A primer on the dual credit options for students
As advisors to elementary and secondary students, school counselors have many opportunities to help students find inspiring ways to stay engaged and challenged in their studies, often without the student realizing that was the intent. Granted, not every student will qualify to enroll in dual credit opportunities; they must meet certain qualifications and be at least 16 years old. But dual credit is one of the most promising college and K-12 partnerships.
Students potentially gain the following:
- Valuable college credits up for grabs
- Expanding mindset from present-day high school concerns to college and careers
- Seeing themselves as a college student
- Exposure to content not available otherwise in high school
- Envisioning and realizing the potential for success and confidence in college
- Earning college credits and perhaps even a college diploma in high school, saving the student a lot of money
Today’s savvy students demonstrate how much is possible with the right guidance and engagement. This is realized in the increasing number of students enrolling in dual credit options between the 2015-16 and the 2019-20 Academic year (up 62% to over 52,500 students).
Considering the total number of credits earned among all 52,000+ dual credit participants is almost 229,000, the staggering benefit of which is over $31 million in college credit (and time) saved, which breaks down to about $602 in savings per student.
Just as COVID-19 exposed some inequities among students’ resulting ability to succeed under very tough conditions, so too can we expect COVID to impact students’ ability to participate in dual credit opportunities. We track statistics by male/female participation in dual credit and consider race/ethnicity as well. Since the latest published statistics are from the 2019-20 school year, we have yet to see how this trend will bear out under the COVID-19 influence. As with education in general, COVID-19 is likely creating more division among students based on socioeconomics and other factors.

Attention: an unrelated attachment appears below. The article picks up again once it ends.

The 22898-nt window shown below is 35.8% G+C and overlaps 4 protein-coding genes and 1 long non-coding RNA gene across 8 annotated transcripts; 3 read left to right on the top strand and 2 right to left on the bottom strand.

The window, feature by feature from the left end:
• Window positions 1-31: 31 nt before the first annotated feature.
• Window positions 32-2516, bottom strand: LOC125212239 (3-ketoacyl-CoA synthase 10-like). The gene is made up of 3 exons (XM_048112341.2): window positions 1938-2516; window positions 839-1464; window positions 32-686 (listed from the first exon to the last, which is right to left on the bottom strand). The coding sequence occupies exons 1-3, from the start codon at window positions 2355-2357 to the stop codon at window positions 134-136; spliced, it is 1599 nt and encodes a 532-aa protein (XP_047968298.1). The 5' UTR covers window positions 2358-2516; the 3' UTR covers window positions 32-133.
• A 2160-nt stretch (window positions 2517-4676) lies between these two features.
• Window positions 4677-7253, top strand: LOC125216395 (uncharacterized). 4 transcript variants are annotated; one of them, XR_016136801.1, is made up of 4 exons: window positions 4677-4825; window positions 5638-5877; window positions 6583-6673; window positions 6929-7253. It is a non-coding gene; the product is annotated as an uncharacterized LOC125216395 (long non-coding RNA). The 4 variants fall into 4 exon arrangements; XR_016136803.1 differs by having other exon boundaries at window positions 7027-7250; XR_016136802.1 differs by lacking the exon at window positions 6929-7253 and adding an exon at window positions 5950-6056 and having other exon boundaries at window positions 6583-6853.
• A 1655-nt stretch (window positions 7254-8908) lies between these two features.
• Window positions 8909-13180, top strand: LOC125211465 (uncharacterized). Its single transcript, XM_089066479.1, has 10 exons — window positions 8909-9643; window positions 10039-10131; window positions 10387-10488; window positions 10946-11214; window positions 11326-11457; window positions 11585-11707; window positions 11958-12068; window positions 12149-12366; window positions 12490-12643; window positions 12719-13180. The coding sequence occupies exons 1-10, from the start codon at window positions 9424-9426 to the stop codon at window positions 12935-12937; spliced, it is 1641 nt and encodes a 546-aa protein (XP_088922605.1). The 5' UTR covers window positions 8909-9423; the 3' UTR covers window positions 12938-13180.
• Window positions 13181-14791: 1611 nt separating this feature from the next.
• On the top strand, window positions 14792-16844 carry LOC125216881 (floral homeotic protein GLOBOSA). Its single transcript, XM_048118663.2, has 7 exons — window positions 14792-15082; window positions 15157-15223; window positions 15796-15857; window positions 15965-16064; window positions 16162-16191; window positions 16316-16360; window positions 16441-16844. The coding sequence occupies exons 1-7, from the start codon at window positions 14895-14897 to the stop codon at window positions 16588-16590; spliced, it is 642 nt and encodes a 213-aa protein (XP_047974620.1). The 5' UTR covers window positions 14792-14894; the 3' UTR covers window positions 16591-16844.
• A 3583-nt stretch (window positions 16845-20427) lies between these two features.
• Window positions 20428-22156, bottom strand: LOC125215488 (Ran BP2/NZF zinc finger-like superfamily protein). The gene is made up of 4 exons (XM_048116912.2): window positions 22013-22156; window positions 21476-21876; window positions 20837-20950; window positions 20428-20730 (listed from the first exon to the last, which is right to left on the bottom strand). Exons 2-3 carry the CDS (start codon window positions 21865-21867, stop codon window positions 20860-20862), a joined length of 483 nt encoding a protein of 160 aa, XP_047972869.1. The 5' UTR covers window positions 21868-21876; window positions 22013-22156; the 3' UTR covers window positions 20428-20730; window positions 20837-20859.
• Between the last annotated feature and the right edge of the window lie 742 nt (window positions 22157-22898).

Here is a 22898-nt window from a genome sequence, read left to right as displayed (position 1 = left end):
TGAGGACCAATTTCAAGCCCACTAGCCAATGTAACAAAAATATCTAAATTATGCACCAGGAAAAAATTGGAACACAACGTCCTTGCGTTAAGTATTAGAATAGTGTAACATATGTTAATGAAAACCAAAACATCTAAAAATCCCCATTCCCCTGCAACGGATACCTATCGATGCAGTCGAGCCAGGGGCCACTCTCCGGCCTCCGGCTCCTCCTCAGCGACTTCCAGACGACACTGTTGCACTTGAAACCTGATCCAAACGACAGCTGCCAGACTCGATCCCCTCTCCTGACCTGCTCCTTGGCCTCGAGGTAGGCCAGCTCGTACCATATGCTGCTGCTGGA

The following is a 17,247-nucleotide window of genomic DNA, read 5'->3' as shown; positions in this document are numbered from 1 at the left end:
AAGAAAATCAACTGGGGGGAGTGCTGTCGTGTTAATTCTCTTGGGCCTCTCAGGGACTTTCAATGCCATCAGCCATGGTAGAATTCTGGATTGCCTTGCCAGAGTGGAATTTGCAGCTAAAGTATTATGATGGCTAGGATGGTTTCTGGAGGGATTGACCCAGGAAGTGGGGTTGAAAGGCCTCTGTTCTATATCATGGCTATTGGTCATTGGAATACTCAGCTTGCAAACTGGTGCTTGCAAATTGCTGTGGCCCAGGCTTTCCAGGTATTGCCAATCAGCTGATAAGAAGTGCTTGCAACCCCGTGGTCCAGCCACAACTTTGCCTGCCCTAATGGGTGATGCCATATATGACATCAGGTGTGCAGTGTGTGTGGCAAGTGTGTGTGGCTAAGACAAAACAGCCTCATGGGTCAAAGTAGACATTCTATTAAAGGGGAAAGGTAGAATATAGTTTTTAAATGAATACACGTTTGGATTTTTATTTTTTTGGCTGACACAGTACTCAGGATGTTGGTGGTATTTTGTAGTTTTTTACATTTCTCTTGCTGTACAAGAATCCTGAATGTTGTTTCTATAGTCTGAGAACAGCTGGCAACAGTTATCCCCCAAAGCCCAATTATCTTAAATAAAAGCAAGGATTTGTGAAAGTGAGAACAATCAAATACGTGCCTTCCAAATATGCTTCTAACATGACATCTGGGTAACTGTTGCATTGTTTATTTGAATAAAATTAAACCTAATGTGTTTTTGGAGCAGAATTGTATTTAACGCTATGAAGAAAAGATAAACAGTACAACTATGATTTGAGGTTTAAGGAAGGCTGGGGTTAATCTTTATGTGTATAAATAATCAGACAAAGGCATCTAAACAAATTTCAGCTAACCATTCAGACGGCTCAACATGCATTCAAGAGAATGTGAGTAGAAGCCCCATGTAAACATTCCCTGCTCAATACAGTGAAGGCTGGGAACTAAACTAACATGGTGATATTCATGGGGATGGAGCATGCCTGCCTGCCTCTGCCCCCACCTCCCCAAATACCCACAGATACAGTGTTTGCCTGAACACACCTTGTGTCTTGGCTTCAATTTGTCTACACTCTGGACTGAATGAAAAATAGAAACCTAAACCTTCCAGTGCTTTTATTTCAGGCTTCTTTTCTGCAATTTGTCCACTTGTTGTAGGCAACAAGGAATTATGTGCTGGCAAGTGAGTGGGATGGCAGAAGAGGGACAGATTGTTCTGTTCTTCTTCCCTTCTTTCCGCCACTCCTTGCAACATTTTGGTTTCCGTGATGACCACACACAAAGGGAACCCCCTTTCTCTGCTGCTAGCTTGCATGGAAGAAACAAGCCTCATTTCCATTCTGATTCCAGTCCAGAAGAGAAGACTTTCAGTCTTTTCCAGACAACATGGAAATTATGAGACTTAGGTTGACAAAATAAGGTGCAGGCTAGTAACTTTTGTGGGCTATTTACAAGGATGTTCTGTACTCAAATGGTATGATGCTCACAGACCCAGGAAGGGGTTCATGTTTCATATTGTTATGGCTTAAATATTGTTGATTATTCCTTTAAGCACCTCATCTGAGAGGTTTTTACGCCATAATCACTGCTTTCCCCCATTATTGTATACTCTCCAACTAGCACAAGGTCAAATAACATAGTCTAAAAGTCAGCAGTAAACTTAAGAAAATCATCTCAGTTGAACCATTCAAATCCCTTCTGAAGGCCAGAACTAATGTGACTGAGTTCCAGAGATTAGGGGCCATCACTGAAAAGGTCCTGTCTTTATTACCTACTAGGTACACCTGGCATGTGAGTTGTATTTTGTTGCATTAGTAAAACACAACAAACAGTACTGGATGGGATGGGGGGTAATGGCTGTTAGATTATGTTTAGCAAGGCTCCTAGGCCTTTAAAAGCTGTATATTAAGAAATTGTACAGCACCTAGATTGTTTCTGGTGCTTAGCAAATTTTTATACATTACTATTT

Most of the dual credit options and outcomes are largely similar, offering significant challenges and rewards. One of the main differences in the way dual credit options are administered includes who the instructor is. The classes may be taught by a high school instructor with guidance from a technical college instructor, as in Transcripted Credit (79% of dual credit courses are administered this way) or they may be taught by a technical college instructor. Another difference is where the instruction occurs. Unless it’s online, it could be taught within the high school walls or on a technical college campus. The more immersive dual credit option, “Start College Now,” is also the second most administered option at 11%. The course is taught at a technical college and therefore may introduce unique challenges like transportation to and from campus, scheduling, etc. but realistically introduces the student to college. The other differences include how and when the credits appear on the transcript. In all cases, however, the high school pays the cost, and the college provides the transcript upon the student’s successful completion.
The third most administered option available to students is called a 38.14 Contract, because it engages both the high school and the technical college in a contract to provide the service to the student. In this case, a college employee instructs the students on high school grounds, at the high school’s expense. This scenario provides both high school and college-level credits.
The final two types of dual credit opportunities are responsible for about 1% of all dual credit offerings. One is Advanced Standing, sometimes called “Credit in Escrow” because credits are activated once the student begins a college program. An articulation agreement states that one or more high school course(s) align to the first program course at the college level. Neither the student nor the high school bears a financial obligation for the credits.
Finally, a different take on earning college credit comes through a student engaging in a combined learning and work arrangement through a Youth Apprenticeship. In this case, a high school might contract with a technical college and instructor to teach a college-level course where there is also a related work component through a local employer. The high school pays for the instruction by a college instructor.
All options could be valuable for students, enabling a head start toward furthering their education, ultimately finding a promising career. Connect with your local technical college to learn more.